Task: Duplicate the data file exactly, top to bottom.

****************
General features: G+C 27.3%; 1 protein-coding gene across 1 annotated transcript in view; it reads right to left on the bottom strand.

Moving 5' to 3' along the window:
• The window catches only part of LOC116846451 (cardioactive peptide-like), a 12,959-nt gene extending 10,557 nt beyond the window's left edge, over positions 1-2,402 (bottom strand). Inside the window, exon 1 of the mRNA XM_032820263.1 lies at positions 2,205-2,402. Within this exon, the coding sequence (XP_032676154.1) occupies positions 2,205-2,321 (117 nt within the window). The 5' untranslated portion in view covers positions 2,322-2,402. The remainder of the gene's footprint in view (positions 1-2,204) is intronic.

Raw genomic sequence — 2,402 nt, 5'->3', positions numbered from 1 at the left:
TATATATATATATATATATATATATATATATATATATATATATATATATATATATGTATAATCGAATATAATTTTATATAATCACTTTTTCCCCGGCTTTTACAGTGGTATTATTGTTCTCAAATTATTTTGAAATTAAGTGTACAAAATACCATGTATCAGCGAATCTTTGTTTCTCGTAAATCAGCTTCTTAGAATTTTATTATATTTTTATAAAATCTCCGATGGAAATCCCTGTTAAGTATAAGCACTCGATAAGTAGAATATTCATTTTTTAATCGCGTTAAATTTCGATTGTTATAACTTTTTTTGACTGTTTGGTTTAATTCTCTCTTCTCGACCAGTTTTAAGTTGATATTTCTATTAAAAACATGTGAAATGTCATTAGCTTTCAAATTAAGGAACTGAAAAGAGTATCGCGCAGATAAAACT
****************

General features: G+C 27.3%; 1 protein-coding gene across 1 annotated transcript in view; it reads right to left on the bottom strand.

Moving 5' to 3' along the window:
• The window catches only part of LOC116846451 (cardioactive peptide-like), a 12,959-nt gene extending 10,557 nt beyond the window's left edge, over positions 1-2,402 (bottom strand). Inside the window, exon 1 of the mRNA XM_032820263.1 lies at positions 2,205-2,402. Within this exon, the coding sequence (XP_032676154.1) occupies positions 2,205-2,321 (117 nt within the window). The 5' untranslated portion in view covers positions 2,322-2,402. The remainder of the gene's footprint in view (positions 1-2,204) is intronic.

Raw genomic sequence — 2,402 nt, 5'->3', positions numbered from 1 at the left:
TATATATATATATATATATATATATATATATATATATATATATATATATATATATGTATAATCGAATATAATTTTATATAATCACTTTTTCCCCGGCTTTTACAGTGGTATTATTGTTCTCAAATTATTTTGAAATTAAGTGTACAAAATACCATGTATCAGCGAATCTTTGTTTCTCGTAAATCAGCTTCTTAGAATTTTATTATATTTTTATAAAATCTCCGATGGAAATCCCTGTTAAGTATAAGCACTCGATAAGTAGAATATTCATTTTTTAATCGCGTTAAATTTCGATTGTTATAACTTTTTTTGACTGTTTGGTTTAATTCTCTCTTCTCGACCAGTTTTAAGTTGATATTTCTATTAAAAACATGTGAAATGTCATTAGCTTTCAAATTAAGGAACTGAAAAGAGTATCGCGCAGATAAAACT